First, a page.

Giant Sequoias and Lake Tahoe

Seeing something much, much bigger than you has strange effects. An obvious initial feeling is how small you are. But this is a smallness that you can be ok with. There’s something about being around big things that makes you feel much more a part of something, and that something seems great to you. Most mature trees are significantly bigger than you. Most lakes are too. But there’s something about seeing the biggest. Something that leaves you mostly speechless.

You begin to contemplate deeper things. You quiet a bit. You are more in tune with things like beauty. Your other 4 senses kick into high gear. These large things don’t really change the reality at all. After all, the Earth you’re standing on is far larger. They just change your perception of it all. They pull you out of your small box of a world and show you how big it really can be. There is a rush at realizing everything you are sharing air with.

Allyson and I weren’t sure we would be able to see the Sequoias of Yosemite. They are located over an hour from the valley, and we didn’t drive. We figured out a way to take the tram, and it dropped us off in time to make the last shuttle to the trees. We were completely exhausted, but we knew we could not pass up this chance. We dragged our tired bodies down the 2 mile path, but now the fatigue pales in comparison to the memory of amazement at seeing the trees, so large.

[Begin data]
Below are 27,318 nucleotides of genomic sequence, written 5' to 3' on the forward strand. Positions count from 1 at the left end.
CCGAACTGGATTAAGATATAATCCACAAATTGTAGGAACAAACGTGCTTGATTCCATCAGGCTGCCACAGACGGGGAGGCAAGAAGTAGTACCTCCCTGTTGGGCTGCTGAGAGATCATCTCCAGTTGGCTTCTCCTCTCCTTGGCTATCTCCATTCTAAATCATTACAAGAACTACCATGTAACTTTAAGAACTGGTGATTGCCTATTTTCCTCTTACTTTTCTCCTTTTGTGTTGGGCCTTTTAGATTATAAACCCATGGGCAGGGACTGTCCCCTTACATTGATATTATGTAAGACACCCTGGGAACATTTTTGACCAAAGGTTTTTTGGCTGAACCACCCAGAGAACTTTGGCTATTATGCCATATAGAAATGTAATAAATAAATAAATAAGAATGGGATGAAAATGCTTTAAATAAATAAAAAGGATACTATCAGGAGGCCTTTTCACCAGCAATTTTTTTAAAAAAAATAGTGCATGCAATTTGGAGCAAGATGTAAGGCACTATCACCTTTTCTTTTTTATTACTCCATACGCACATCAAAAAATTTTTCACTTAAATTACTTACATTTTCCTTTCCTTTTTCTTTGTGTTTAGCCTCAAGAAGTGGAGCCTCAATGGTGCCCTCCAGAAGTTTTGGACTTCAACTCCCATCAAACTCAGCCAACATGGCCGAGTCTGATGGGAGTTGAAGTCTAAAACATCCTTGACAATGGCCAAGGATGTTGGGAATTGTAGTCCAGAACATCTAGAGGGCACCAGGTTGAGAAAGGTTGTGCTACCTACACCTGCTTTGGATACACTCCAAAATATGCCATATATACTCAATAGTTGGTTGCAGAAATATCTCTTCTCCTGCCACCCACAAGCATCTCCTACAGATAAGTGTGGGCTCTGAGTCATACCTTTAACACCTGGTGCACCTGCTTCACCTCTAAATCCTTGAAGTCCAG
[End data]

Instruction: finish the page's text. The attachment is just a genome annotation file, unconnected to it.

Lake Tahoe was rejuvenation for our worn out bodies. The water was cool and blue and entrancing. The first people to see Tahoe must have thought it was magic. To climb rugged mountains, reach the top, and find beautiful clear water. It was the ideal way to end this adventure.

As Allyson and I look back on this trip, we remember that it was sometimes frustrating and difficult. We do not forget mental, physical, and emotional fatigue we endured. We remember the sullen stretches after silly arguments. Much more, though, we have pictures burned in our minds. Hundreds and hundreds of pictures of the places we saw. They are postcard quality. The difficult parts continue to fade with time. The pictures of what we saw seem to be printed with much better quality. They have kept a vividness that I continue to return to see.

Here is the final chapter of the video of our trip:

 

 

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